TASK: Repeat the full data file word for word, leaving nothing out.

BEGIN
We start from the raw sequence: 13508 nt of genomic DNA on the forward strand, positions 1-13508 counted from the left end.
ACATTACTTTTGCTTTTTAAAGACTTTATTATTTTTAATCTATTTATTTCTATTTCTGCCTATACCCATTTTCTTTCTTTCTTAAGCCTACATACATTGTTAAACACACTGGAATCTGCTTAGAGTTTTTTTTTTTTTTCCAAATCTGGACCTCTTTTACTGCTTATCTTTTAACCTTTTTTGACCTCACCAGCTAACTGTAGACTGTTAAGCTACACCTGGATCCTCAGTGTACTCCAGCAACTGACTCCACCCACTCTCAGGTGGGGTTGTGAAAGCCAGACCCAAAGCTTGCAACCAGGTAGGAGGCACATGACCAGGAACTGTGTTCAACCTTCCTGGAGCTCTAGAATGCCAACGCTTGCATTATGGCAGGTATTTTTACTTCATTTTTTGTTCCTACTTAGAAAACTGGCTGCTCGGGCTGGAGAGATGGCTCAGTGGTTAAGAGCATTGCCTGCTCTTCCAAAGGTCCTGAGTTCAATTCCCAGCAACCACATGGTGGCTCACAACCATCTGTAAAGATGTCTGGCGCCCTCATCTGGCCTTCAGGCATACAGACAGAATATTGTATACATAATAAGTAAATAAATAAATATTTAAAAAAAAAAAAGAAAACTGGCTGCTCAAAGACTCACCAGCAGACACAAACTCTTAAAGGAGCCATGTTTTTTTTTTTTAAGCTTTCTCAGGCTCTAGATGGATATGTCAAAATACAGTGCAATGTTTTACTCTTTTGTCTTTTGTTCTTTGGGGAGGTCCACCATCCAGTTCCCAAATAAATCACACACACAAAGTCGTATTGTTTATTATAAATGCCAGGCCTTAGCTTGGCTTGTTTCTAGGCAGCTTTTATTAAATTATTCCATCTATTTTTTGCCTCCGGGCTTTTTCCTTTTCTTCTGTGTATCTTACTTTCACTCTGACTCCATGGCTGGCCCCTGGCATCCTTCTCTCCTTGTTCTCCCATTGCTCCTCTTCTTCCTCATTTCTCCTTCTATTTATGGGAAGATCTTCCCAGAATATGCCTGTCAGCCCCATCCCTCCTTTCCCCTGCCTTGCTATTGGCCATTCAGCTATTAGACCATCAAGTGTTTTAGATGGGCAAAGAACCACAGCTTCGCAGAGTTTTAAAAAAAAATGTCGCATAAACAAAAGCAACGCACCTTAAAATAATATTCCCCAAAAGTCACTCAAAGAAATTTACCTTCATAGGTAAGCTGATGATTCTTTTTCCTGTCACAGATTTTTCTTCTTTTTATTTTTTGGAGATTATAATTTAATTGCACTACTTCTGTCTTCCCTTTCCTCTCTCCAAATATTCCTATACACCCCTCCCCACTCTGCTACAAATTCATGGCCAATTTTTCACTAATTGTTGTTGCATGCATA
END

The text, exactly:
We start from the raw sequence: 13508 nt of genomic DNA on the forward strand, positions 1-13508 counted from the left end.
ACATTACTTTTGCTTTTTAAAGACTTTATTATTTTTAATCTATTTATTTCTATTTCTGCCTATACCCATTTTCTTTCTTTCTTAAGCCTACATACATTGTTAAACACACTGGAATCTGCTTAGAGTTTTTTTTTTTTTTCCAAATCTGGACCTCTTTTACTGCTTATCTTTTAACCTTTTTTGACCTCACCAGCTAACTGTAGACTGTTAAGCTACACCTGGATCCTCAGTGTACTCCAGCAACTGACTCCACCCACTCTCAGGTGGGGTTGTGAAAGCCAGACCCAAAGCTTGCAACCAGGTAGGAGGCACATGACCAGGAACTGTGTTCAACCTTCCTGGAGCTCTAGAATGCCAACGCTTGCATTATGGCAGGTATTTTTACTTCATTTTTTGTTCCTACTTAGAAAACTGGCTGCTCGGGCTGGAGAGATGGCTCAGTGGTTAAGAGCATTGCCTGCTCTTCCAAAGGTCCTGAGTTCAATTCCCAGCAACCACATGGTGGCTCACAACCATCTGTAAAGATGTCTGGCGCCCTCATCTGGCCTTCAGGCATACAGACAGAATATTGTATACATAATAAGTAAATAAATAAATATTTAAAAAAAAAAAAGAAAACTGGCTGCTCAAAGACTCACCAGCAGACACAAACTCTTAAAGGAGCCATGTTTTTTTTTTTTAAGCTTTCTCAGGCTCTAGATGGATATGTCAAAATACAGTGCAATGTTTTACTCTTTTGTCTTTTGTTCTTTGGGGAGGTCCACCATCCAGTTCCCAAATAAATCACACACACAAAGTCGTATTGTTTATTATAAATGCCAGGCCTTAGCTTGGCTTGTTTCTAGGCAGCTTTTATTAAATTATTCCATCTATTTTTTGCCTCCGGGCTTTTTCCTTTTCTTCTGTGTATCTTACTTTCACTCTGACTCCATGGCTGGCCCCTGGCATCCTTCTCTCCTTGTTCTCCCATTGCTCCTCTTCTTCCTCATTTCTCCTTCTATTTATGGGAAGATCTTCCCAGAATATGCCTGTCAGCCCCATCCCTCCTTTCCCCTGCCTTGCTATTGGCCATTCAGCTATTAGACCATCAAGTGTTTTAGATGGGCAAAGAACCACAGCTTCGCAGAGTTTTAAAAAAAAATGTCGCATAAACAAAAGCAACGCACCTTAAAATAATATTCCCCAAAAGTCACTCAAAGAAATTTACCTTCATAGGTAAGCTGATGATTCTTTTTCCTGTCACAGATTTTTCTTCTTTTTATTTTTTGGAGATTATAATTTAATTGCACTACTTCTGTCTTCCCTTTCCTCTCTCCAAATATTCCTATACACCCCTCCCCACTCTGCTACAAATTCATGGCCAATTTTTCACTAATTGTTGTTGCATGCATA